however, those “who had acted as a check on the realism of
the people began to act as its stimulators” (45). The clerks’
participation in the game of political passions signifies their
treason, which results in political turmoil and social upheaval.
Benda grieves at this treason, for it indicates the loss of
morality, conscience, and universal values.
In contrast to Benda, Antonio Gramsci would accentuate
the intellectual’s participation in social activities. Gramsci
distinguishes between two groups of intellectuals: the
traditional and the organic. Traditional intellectuals include
professionals in such spheres as the religious, literary, scientific,
etc., whose position “derives ultimately from past and present
class relations and conceals an attachment to various historical
class formations” (Gramsci, 1971: 3). Organic intellectuals, on
the other hand, form a new type of intelligentsia; they act as
“the thinking and organising element of a particular
fundamental social class,” characterized “less by their
profession . . . than by their function in directing the ideas and
aspirations of the class to which they organically belong” (3).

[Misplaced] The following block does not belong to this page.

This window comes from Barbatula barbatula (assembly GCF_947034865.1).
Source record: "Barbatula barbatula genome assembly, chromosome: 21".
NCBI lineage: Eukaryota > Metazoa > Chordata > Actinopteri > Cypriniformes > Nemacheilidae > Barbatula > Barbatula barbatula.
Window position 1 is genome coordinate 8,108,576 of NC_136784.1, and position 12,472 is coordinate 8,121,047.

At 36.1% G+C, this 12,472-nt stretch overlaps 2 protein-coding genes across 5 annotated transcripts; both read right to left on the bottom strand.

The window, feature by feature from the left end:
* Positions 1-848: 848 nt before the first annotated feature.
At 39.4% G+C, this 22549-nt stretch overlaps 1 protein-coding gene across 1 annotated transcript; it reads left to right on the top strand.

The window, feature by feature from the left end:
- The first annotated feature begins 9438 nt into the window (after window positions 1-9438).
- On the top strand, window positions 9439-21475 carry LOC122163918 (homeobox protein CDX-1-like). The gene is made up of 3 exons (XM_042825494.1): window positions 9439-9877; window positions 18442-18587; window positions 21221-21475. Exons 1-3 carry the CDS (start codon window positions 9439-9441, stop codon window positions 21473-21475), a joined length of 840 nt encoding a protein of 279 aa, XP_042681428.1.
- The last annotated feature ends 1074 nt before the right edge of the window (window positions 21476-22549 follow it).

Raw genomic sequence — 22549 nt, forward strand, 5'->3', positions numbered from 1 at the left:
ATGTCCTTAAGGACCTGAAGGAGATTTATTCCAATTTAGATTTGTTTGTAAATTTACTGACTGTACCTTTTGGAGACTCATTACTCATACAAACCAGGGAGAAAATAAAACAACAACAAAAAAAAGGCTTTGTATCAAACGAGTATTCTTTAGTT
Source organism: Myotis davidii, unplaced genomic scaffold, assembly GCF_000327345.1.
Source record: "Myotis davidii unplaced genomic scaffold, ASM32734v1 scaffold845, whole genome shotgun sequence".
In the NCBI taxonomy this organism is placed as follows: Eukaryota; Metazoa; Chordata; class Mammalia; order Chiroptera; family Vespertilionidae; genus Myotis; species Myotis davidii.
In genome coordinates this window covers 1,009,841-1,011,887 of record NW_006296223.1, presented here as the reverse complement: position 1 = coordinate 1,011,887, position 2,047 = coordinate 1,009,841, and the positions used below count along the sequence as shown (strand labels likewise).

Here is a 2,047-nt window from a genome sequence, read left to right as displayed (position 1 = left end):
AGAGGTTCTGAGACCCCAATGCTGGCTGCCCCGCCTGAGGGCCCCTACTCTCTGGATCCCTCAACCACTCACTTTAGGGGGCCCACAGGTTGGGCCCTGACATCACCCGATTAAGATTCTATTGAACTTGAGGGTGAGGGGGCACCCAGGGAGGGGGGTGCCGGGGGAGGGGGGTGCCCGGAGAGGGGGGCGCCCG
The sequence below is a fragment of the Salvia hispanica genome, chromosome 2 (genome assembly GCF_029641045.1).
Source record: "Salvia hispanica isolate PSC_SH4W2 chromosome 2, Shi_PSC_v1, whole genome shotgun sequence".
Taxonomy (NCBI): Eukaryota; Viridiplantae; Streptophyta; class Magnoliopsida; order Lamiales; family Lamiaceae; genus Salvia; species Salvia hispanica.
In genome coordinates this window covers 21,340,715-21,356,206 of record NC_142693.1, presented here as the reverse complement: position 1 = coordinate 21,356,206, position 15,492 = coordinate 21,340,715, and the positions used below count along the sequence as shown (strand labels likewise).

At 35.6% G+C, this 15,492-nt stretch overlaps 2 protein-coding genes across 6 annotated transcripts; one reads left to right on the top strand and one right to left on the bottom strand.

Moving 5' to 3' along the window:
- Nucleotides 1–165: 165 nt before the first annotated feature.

For Gramsci, “[a]ll men are intellectuals” (9), in the sense that
they have and use their intellect; but only those who
participate in social activities and class struggles perform the
intellectual function. Gramsci makes it clear: “The mode of
being of the new intellectual can no longer consist in
eloquence . . . but in active participation in practical life, as
constructor, organiser, ‘permanent persuader’ and not just a
simple orator” (10). Unlike Benda’s transcendental clerks,
Gramsci’s intellectuals are motivated by political passions and
devoted to the struggle of social forces
and hence are
essential to the workings of modern society.
Michel Foucault also differentiates between two
categories of intellectuals: the universal and the specific.
Dominant in the nineteenth and early twentieth centuries, the
universal intellectual acted as “the spokesman of the universal”